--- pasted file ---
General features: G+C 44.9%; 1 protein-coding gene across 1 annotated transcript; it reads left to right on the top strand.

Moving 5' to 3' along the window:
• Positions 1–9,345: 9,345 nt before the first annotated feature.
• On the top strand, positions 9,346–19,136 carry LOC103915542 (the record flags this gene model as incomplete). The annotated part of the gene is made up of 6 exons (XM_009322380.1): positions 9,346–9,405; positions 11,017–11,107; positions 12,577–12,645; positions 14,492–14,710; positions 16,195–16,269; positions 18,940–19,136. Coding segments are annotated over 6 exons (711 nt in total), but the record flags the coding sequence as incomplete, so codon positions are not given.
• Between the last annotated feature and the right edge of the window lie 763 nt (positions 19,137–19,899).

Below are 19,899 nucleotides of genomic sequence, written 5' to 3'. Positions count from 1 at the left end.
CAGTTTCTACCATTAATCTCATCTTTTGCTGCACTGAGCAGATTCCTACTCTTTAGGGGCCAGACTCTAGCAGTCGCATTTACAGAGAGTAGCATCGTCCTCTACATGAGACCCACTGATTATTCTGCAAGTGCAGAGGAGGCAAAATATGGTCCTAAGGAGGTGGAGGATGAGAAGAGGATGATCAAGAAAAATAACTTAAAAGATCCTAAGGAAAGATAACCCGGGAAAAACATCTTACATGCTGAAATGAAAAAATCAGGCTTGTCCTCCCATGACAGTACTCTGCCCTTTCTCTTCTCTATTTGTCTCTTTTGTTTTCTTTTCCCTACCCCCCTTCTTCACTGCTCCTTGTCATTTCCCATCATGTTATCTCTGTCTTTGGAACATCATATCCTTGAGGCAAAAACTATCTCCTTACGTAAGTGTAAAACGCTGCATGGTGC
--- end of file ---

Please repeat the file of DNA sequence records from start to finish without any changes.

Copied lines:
General features: G+C 44.9%; 1 protein-coding gene across 1 annotated transcript; it reads left to right on the top strand.

Moving 5' to 3' along the window:
• Positions 1–9,345: 9,345 nt before the first annotated feature.
• On the top strand, positions 9,346–19,136 carry LOC103915542 (the record flags this gene model as incomplete). The annotated part of the gene is made up of 6 exons (XM_009322380.1): positions 9,346–9,405; positions 11,017–11,107; positions 12,577–12,645; positions 14,492–14,710; positions 16,195–16,269; positions 18,940–19,136. Coding segments are annotated over 6 exons (711 nt in total), but the record flags the coding sequence as incomplete, so codon positions are not given.
• Between the last annotated feature and the right edge of the window lie 763 nt (positions 19,137–19,899).

Below are 19,899 nucleotides of genomic sequence, written 5' to 3'. Positions count from 1 at the left end.
CAGTTTCTACCATTAATCTCATCTTTTGCTGCACTGAGCAGATTCCTACTCTTTAGGGGCCAGACTCTAGCAGTCGCATTTACAGAGAGTAGCATCGTCCTCTACATGAGACCCACTGATTATTCTGCAAGTGCAGAGGAGGCAAAATATGGTCCTAAGGAGGTGGAGGATGAGAAGAGGATGATCAAGAAAAATAACTTAAAAGATCCTAAGGAAAGATAACCCGGGAAAAACATCTTACATGCTGAAATGAAAAAATCAGGCTTGTCCTCCCATGACAGTACTCTGCCCTTTCTCTTCTCTATTTGTCTCTTTTGTTTTCTTTTCCCTACCCCCCTTCTTCACTGCTCCTTGTCATTTCCCATCATGTTATCTCTGTCTTTGGAACATCATATCCTTGAGGCAAAAACTATCTCCTTACGTAAGTGTAAAACGCTGCATGGTGC